Detail map of Jingde Xian, Xuancheng Shi, Anhui Sheng, China Overview map of Jingde Xian, Xuancheng Shi, Anhui Sheng, China

A: Jingde Xian, Xuancheng Shi, Anhui Sheng, China

Invention of Wooden Movable Type in China

Circa 1275 to 1298
Chinese movable type 1313 ce

A revolving table typecase with individual movable type characters arranged primarily by rhyming scheme, from Wang Zhen's Nong Shu, published in 1313 CE.

Wang Zhen, (simplified Chinese: 王祯; traditional Chinese: 王禎; pinyin: Wáng Zhēn; Wade–Giles: Wang Chen, fl. 1290 – 1333), an official of the Yuan Dynasty working in Jingde County in Anhui province, and author of the Nong Shu, developed movable type carved from wood in China around 1280 CE. The wood type was more durable than clay type, but worn pieces could only be replaced by carving new ones.

"In improving movable type printing, Wang Zhen mentioned an alternative method of baking earthenware printing type with earthenware frame in order to make whole blocks. Wang Zhen is best known for his usage of wooden movable type while he was a magistrate of Jingde in Anhui province from 1290 to 1301. His main contribution was improving the speed of typesetting with simple mechanical devices, along with the complex, systematic arrangement of wooden movable types. Wang Zhen summarized the process of making wooden movable type as described in the passage below:

“ 'Now, however, there is another method [beyond earthenware type] that is both more exact and more convenient. A compositor's form is made of wood, strips of bamboo are used to mark the lines and a block is engraved with characters. The block is then cut into squares with a small fine saw till each character forms a separate piece. These separate characters are finished off with a knife on all four sides, and compared and tested till they are exactly the same height and size. Then the types are placed in the columns [of the form] and bamboo strips which have been prepared are pressed in between them. After the types have all been set in the form, the spaces are filled in with wooden plugs, so that the type is perfectly firm and will not move. When the type is absolutely firm, the ink is smeared on and printing begins.'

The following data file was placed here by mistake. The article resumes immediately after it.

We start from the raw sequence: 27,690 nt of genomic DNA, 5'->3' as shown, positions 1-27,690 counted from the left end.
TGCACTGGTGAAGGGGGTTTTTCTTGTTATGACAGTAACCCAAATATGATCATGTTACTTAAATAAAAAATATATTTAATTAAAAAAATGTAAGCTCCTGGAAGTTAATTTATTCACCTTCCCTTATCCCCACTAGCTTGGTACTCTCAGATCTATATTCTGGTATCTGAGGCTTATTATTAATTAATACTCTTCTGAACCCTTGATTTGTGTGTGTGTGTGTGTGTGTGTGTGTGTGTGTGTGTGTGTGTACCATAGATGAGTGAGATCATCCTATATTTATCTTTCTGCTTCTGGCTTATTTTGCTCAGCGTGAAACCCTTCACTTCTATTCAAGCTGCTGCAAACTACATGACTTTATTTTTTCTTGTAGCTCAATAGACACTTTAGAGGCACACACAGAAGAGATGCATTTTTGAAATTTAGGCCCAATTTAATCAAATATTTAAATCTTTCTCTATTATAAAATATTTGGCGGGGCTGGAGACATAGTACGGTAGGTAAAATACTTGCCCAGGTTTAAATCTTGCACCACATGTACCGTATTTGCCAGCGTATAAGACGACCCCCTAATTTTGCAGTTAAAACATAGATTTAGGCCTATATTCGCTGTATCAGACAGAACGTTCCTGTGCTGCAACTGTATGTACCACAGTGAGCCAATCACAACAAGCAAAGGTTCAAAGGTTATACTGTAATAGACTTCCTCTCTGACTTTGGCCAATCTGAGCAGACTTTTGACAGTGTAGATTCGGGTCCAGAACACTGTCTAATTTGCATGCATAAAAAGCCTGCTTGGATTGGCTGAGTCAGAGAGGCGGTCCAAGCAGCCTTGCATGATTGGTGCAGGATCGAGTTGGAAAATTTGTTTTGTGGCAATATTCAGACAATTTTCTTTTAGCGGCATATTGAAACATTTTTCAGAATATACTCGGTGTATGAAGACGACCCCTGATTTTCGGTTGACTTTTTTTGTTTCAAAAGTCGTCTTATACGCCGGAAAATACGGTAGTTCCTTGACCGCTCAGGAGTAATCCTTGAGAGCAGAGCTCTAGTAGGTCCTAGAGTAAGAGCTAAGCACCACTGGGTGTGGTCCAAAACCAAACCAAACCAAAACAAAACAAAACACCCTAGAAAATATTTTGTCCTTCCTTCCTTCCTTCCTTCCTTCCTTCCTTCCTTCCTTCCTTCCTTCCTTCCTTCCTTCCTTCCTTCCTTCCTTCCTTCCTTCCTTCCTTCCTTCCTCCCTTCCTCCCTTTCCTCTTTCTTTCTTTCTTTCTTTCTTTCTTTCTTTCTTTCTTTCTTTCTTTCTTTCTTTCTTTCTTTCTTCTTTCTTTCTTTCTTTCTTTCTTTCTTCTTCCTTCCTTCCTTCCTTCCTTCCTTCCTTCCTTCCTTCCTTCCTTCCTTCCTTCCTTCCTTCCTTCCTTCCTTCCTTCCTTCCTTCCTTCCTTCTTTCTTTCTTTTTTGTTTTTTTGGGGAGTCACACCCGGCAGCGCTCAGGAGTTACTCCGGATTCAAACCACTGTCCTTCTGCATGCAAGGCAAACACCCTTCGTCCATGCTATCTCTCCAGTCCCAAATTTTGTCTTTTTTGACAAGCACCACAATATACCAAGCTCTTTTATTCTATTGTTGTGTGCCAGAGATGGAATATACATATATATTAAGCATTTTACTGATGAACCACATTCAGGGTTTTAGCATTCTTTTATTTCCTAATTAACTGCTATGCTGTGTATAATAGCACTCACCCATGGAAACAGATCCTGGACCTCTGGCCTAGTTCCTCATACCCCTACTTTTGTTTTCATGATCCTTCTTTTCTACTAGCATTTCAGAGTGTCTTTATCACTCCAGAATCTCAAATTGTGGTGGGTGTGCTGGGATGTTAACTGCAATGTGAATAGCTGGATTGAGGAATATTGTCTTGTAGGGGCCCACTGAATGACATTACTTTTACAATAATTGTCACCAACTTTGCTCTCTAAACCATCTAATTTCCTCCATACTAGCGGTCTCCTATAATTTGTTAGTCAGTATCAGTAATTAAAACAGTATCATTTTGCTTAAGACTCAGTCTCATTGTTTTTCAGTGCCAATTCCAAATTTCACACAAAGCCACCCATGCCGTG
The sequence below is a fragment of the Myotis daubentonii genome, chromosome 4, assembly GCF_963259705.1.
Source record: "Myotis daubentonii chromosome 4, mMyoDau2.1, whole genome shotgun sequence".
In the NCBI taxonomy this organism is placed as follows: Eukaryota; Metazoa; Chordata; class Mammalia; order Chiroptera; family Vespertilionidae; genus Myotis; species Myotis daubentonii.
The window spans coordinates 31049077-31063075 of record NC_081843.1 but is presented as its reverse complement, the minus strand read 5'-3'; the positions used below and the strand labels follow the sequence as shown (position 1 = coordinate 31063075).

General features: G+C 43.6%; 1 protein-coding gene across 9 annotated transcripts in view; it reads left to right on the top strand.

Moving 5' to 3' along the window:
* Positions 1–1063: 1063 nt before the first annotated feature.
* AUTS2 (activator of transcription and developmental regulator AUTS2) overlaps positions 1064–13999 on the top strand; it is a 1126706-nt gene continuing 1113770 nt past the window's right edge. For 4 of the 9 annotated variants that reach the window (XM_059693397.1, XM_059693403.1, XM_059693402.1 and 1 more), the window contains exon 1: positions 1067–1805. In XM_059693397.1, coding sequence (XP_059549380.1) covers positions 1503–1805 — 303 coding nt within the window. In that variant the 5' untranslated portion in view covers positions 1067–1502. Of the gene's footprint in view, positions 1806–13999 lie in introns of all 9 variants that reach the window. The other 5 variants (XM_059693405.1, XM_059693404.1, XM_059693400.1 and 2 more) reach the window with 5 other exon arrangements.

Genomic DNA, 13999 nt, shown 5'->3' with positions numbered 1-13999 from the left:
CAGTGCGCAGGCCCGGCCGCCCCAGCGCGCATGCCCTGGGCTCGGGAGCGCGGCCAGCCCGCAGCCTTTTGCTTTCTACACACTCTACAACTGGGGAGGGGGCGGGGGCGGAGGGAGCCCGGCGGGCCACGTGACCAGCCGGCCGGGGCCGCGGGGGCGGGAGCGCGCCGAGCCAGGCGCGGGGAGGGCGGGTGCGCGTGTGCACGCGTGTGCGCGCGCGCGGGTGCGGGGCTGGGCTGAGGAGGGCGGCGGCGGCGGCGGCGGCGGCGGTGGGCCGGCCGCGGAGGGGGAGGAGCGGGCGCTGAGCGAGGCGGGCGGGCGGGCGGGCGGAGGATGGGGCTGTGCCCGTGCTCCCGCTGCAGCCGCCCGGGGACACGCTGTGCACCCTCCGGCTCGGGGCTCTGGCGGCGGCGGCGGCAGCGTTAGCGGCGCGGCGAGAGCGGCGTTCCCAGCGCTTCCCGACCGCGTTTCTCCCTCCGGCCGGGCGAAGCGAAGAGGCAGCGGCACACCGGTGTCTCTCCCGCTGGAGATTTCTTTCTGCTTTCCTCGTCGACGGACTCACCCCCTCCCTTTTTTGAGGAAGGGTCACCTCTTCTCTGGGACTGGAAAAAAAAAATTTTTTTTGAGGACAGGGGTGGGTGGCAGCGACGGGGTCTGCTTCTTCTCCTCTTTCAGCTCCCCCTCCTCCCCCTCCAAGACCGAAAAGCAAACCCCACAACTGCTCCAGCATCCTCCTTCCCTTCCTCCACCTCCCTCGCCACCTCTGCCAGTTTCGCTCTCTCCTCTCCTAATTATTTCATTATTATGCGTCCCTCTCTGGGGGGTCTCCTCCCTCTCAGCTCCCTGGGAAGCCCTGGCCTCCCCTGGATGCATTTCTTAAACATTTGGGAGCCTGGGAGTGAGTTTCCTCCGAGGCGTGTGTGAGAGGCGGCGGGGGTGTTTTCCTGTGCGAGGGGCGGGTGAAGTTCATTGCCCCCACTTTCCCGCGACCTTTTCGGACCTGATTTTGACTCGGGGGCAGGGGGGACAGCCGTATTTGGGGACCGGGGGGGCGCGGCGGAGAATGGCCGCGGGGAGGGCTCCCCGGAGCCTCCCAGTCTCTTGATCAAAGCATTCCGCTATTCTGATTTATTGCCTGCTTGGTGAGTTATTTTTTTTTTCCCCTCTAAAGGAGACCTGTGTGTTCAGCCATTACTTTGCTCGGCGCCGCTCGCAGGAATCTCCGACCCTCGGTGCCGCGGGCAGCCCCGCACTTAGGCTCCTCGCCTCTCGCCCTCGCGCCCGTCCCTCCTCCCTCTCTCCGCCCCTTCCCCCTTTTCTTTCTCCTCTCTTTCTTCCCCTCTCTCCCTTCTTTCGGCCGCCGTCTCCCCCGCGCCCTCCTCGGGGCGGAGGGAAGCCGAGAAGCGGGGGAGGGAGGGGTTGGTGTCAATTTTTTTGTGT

"Wooden movable type had been used and experimented with by Bi Sheng in the 11th century, but it was discarded because wood was judged to be an unsuitable material to use. Wang Zhen improved the earlier experimented process by adding the methods of specific type cutting and finishing, making the type case and revolving table that made the process more efficient.In Wang Zhen's system, all the Chinese writing characters were organized by five different tones and according to rhyming, using a standard official book of Chinese rhymes. Two revolving tables were actually used in the process; one table that had official types from the book of rhymes, and the other which contained the most frequently used Chinese writing characters for quick selection. To make the entire process more efficient, each Chinese character was assigned a different number, so that when a number was called, that writing character would be selected. Rare and unusual characters that were not prescribed a number were simply crafted on the spot by wood-cutters when needed.

"While printing new books, Wang Zhen described that the rectangular dimensions of each book needed to be determined in order to make the corrected size of the four-sided wooden block used in printing. Providing the necessary ink job was done by brush that was moved vertically in columns, while the impression on paper the columns had to be rubbed with brush from top to bottom.

"Two centuries before Hua Sui pioneered bronze-type printing in China in 1490 AD, Wang Zhen had experimented with printing using tin, a metal favored for its low melting point while casting. In the Nong Shu, Wang Zhen wrote:

“ 'In more recent times [late 13th century], type has also been made of tin by casting. It is strung on an iron wire, and thus made fast in the columns of the form, in order to print books with it. But none of this type took ink readily, and it made untidy printing in most cases. For that reason they were not used long.  

"Thus, Chinese metal type of the 13th century using tin was unsuccessful because it was incompatible with the inking process. Although unsuccessful in Wang Zhen's time, the bronze metal type of Hua Sui in the late 15th century would be used for centuries in China, up until the late 19th century.

"Although Wang Zhen's Nong Shu was mostly printed by use of woodblock printing, his innovation of wooden movable type soon became popularly used in the region of Anhui. Wang Zhen's wooden movable type was used to print the local gazetteer paper of Jingde City, which incorporated the use of 60,000 written characters organized on revolving tables. During the year of 1298, roughly one hundred copies of this were printed by wooden movable type in a month's time" (Wikipedia article on Wong Zhen (official), accessed 01-25-2012).

Timeline Themes